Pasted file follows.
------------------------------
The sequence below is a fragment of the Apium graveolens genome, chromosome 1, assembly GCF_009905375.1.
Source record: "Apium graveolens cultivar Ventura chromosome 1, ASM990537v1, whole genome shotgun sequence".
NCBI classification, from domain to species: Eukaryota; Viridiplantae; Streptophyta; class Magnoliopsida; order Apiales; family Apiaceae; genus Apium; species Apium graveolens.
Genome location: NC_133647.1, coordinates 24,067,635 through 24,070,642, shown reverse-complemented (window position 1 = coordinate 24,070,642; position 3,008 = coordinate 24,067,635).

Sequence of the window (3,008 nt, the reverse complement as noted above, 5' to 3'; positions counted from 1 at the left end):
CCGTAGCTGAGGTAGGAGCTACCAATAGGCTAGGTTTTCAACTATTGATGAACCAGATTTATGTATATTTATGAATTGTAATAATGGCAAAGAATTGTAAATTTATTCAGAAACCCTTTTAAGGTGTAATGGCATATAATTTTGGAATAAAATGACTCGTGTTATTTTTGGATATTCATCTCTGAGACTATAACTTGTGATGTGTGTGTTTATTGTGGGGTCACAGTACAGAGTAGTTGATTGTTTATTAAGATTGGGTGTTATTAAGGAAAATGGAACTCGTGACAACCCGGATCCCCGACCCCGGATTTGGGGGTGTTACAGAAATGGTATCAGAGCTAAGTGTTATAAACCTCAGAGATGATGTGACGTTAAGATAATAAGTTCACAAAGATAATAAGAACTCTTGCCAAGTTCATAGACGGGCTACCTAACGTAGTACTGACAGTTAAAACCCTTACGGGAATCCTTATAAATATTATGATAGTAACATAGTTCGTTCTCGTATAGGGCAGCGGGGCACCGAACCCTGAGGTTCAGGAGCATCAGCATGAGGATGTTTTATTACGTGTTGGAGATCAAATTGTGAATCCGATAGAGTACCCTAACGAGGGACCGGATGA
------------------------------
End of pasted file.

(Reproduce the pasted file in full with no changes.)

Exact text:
The sequence below is a fragment of the Apium graveolens genome, chromosome 1, assembly GCF_009905375.1.
Source record: "Apium graveolens cultivar Ventura chromosome 1, ASM990537v1, whole genome shotgun sequence".
NCBI classification, from domain to species: Eukaryota; Viridiplantae; Streptophyta; class Magnoliopsida; order Apiales; family Apiaceae; genus Apium; species Apium graveolens.
Genome location: NC_133647.1, coordinates 24,067,635 through 24,070,642, shown reverse-complemented (window position 1 = coordinate 24,070,642; position 3,008 = coordinate 24,067,635).

Sequence of the window (3,008 nt, the reverse complement as noted above, 5' to 3'; positions counted from 1 at the left end):
CCGTAGCTGAGGTAGGAGCTACCAATAGGCTAGGTTTTCAACTATTGATGAACCAGATTTATGTATATTTATGAATTGTAATAATGGCAAAGAATTGTAAATTTATTCAGAAACCCTTTTAAGGTGTAATGGCATATAATTTTGGAATAAAATGACTCGTGTTATTTTTGGATATTCATCTCTGAGACTATAACTTGTGATGTGTGTGTTTATTGTGGGGTCACAGTACAGAGTAGTTGATTGTTTATTAAGATTGGGTGTTATTAAGGAAAATGGAACTCGTGACAACCCGGATCCCCGACCCCGGATTTGGGGGTGTTACAGAAATGGTATCAGAGCTAAGTGTTATAAACCTCAGAGATGATGTGACGTTAAGATAATAAGTTCACAAAGATAATAAGAACTCTTGCCAAGTTCATAGACGGGCTACCTAACGTAGTACTGACAGTTAAAACCCTTACGGGAATCCTTATAAATATTATGATAGTAACATAGTTCGTTCTCGTATAGGGCAGCGGGGCACCGAACCCTGAGGTTCAGGAGCATCAGCATGAGGATGTTTTATTACGTGTTGGAGATCAAATTGTGAATCCGATAGAGTACCCTAACGAGGGACCGGATGA